Facing those three words “you have Parkinson’s”

Man sitting holding his head in his hands and thinking
The three words ‘you have Parkinson’s’ are not the ones anyone wants to hear. Those words may have been accompanied by other words like “incurable, degenerative and progressive.”

Diagnosis

People with young-onset Parkinson’s disease (YOPD) may have a longer journey to diagnosis, sometimes seeing multiple doctors and undergoing several tests before reaching a correct conclusion. As with Parkinson’s diagnosed later in life, YOPD is diagnosed based on a person’s medical history and physical examination. When younger people and their clinicians are not expecting Parkinson’s disease (PD), the diagnosis may be missed or delayed. It’s not uncommon for arm or shoulder stiffness to be attributed to arthritis or sports injuries before Parkinson’s is eventually diagnosed.

Early onset of Parkinson’s disease can be a worrying diagnosis as it can significantly affect the quality of life of the individual and their family. When Parkinson’s is present at a younger age, it is more likely to have a genetic link. It may also progress differently than Parkinson’s in older people. Being aware of the symptoms can help a person get the treatment and support they need at an early stage.

What Next?

The three words “you have Parkinson’s” are not the ones anyone wants to hear. Those words may have been accompanied by other words like “incurable, degenerative and progressive.”

Many of us leave the consultants room clutching a prescription and more than the odd question or two.  Some people find themselves in a bit of a tailspin, others of you may find it takes some time for ti all to sink in. What is extremely likely is that it took some time to get to the diagnosis moment. Along the way there may have been lots of tests, lots of well-meaning people reassuring you that you’re too young, possibly an operation, or injection or two to fix a ‘frozen shoulder’ and the bizarrely almost right but very wrong ‘it’s all in your head’ diagnosis, leaving you doubting yourself.  A feeling of vindication isn’t unusual. To quote the legendary Spike Milligan “I told you I was ill!”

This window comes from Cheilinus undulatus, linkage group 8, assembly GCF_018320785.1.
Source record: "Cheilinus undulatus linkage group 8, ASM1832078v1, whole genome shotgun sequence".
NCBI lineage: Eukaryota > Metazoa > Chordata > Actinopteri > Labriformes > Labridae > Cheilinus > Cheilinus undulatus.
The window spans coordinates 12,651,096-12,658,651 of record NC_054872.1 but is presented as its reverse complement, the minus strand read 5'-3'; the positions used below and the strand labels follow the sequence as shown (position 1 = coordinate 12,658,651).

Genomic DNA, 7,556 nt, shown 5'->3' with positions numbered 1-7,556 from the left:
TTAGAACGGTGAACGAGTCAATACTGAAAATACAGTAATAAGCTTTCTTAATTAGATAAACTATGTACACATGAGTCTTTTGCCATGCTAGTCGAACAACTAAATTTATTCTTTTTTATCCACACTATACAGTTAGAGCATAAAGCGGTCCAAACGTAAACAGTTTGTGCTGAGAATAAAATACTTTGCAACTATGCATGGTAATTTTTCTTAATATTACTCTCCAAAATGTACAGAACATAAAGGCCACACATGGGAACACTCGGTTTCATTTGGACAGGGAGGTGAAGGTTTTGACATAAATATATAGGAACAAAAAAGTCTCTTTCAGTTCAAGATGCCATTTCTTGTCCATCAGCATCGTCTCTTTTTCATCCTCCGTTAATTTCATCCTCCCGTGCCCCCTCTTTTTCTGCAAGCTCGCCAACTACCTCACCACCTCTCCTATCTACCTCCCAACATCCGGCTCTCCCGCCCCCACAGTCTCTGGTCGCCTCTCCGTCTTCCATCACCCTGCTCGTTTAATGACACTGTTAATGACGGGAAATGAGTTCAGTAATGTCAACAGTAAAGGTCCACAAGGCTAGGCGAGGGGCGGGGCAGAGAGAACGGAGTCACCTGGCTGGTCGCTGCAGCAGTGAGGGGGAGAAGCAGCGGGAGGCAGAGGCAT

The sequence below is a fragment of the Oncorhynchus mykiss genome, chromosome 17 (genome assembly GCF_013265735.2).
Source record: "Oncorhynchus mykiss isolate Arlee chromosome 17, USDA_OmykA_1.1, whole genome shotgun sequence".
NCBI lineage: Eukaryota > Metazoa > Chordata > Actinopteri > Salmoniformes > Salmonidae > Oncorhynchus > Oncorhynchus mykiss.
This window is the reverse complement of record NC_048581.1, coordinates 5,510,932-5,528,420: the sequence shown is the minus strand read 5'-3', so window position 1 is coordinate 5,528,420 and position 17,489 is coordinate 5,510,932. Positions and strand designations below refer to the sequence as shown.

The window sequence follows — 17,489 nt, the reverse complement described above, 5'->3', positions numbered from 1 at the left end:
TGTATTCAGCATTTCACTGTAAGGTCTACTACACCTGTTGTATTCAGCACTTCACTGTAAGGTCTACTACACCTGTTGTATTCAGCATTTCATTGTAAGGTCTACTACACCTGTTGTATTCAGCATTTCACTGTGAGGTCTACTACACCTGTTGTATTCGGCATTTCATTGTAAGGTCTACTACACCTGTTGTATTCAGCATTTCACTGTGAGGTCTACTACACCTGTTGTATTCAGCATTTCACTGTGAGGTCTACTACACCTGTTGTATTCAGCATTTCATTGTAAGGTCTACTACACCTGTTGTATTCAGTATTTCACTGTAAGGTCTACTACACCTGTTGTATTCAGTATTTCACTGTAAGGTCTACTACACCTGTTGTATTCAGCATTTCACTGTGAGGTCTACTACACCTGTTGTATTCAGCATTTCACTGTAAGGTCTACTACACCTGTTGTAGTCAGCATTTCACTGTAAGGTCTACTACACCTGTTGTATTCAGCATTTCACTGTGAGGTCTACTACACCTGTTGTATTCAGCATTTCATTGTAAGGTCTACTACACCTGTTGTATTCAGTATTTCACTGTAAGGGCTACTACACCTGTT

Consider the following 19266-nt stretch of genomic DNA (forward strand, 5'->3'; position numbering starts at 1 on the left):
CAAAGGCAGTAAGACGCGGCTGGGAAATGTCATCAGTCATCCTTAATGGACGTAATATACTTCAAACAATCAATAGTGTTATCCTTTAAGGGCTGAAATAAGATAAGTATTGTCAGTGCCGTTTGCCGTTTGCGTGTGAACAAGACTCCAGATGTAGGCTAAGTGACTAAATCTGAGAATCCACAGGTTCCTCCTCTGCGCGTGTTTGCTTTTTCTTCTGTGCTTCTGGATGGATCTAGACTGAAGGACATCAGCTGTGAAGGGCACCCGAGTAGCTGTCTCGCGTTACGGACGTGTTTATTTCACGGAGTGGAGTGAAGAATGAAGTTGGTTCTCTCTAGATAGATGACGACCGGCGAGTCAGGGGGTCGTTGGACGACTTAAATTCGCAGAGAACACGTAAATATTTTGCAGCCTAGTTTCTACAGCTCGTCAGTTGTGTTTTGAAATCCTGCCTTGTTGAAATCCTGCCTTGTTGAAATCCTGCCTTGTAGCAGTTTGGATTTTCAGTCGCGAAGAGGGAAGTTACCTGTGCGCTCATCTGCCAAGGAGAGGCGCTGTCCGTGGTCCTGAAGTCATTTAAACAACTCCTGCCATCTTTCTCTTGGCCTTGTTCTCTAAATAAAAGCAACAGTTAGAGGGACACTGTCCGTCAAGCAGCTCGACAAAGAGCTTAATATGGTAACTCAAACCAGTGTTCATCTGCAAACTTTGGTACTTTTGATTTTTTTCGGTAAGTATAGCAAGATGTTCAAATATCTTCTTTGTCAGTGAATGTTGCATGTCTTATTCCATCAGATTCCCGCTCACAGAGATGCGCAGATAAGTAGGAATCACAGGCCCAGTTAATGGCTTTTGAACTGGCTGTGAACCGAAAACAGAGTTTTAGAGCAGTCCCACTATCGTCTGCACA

So here you are! Welcome to the exclusive club that none of us actually wanted to be in (and might even have been unaware existed). Here are a few brief thoughts:

  1. There’s a fantastic supportive community out there. Do get plugged in. You may not like the idea of a “support group” but not only do we all cheer each other on, they are places where you are going to learn loads about managing and living with YOPD. Check out our Online Support Group!  If you’re not on Facebook, it might be a good reason to sign up, if only to join in. We have regular zoom chats with experts and there’s a super lively and kind group of people to chat with on the group page.
  2. You’ll find that many of us, as we learn to deal with the condition start to make healthier choices, exercise more, eat better and look after our emotional and mental health more.  
  3. Remember, you are not alone. Have a listen to our Podcast on most major platforms, check out our Social Media and drop us a line. We’re here to help and connect you to others.
  4. YOPD presents differently to age-related PD. Typically we have more dyskinesia, dystonia and more non motor symptoms like depression. It’s also often reported that those who have a tremor (not all of us do) experience a faster one. We are less likely to get dementia, but we do need to work on our mobility from day one.
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